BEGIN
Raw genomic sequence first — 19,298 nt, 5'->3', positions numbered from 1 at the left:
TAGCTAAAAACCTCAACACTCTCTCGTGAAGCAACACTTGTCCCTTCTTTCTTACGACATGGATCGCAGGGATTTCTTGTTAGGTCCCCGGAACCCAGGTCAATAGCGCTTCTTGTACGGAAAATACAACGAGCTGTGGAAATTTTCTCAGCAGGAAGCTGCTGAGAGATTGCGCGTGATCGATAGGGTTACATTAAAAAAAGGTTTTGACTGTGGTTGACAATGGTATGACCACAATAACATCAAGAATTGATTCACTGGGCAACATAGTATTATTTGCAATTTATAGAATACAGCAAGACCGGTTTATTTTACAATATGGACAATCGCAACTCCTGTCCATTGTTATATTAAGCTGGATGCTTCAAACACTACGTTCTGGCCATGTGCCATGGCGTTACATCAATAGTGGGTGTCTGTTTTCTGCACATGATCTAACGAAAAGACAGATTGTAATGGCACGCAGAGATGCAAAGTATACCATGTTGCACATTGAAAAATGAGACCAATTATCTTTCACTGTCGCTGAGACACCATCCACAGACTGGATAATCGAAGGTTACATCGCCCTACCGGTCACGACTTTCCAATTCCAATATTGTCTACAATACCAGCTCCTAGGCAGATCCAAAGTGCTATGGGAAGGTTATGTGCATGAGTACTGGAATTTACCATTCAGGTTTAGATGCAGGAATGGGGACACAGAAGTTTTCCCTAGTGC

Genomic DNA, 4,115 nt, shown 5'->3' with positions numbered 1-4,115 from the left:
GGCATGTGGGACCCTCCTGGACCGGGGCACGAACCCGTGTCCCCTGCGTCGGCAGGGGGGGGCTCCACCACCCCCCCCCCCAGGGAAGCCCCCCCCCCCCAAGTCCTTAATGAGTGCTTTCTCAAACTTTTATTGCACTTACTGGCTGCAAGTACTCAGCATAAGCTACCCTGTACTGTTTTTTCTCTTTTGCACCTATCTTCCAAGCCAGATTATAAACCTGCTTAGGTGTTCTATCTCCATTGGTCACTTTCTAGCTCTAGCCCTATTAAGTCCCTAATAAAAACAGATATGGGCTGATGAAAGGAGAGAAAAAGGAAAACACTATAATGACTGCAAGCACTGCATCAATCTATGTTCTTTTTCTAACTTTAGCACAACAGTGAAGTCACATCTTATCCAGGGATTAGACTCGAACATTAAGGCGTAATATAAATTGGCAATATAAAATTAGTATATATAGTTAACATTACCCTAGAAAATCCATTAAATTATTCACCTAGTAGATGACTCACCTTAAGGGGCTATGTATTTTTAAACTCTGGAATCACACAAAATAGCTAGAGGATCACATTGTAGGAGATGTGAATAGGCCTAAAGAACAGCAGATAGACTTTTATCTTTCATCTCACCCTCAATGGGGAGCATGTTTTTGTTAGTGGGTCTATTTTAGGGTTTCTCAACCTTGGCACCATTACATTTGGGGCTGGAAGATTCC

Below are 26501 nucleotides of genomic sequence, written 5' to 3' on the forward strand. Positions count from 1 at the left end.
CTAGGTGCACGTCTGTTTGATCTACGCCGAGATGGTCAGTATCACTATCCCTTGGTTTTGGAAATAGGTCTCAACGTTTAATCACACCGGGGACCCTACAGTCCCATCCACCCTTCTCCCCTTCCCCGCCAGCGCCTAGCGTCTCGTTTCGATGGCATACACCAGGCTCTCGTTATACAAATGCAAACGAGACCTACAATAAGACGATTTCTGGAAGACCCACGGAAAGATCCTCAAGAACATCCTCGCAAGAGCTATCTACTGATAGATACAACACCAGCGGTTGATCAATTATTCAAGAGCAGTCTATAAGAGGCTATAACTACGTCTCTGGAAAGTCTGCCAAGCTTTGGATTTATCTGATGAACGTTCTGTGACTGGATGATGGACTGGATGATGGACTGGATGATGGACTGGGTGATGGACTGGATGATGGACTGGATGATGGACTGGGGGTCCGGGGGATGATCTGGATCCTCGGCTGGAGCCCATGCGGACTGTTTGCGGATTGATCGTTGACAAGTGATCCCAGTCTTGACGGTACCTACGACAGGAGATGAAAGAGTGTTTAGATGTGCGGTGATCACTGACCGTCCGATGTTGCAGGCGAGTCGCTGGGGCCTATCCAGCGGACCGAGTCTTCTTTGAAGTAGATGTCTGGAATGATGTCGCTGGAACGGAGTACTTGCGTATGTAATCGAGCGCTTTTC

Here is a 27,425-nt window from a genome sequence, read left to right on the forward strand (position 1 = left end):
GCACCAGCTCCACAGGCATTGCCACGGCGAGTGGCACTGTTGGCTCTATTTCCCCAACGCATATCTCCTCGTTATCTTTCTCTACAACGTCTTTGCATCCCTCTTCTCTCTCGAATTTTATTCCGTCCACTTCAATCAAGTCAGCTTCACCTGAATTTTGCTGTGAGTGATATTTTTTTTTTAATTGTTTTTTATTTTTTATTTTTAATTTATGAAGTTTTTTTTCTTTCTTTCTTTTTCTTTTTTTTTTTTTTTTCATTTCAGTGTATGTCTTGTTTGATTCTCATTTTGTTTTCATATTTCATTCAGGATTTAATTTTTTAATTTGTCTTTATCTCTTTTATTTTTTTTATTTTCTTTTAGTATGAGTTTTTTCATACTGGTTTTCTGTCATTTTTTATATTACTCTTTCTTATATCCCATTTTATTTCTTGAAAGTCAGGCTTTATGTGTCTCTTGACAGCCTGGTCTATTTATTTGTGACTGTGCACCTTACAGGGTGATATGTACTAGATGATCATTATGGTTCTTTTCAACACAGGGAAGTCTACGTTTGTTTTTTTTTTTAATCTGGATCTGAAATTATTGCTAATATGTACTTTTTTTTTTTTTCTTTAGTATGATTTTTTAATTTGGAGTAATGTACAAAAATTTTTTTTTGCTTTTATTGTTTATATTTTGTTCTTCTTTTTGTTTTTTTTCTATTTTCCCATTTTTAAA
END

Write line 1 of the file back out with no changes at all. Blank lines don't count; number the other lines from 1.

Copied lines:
Raw genomic sequence first — 19,298 nt, 5'->3', positions numbered from 1 at the left: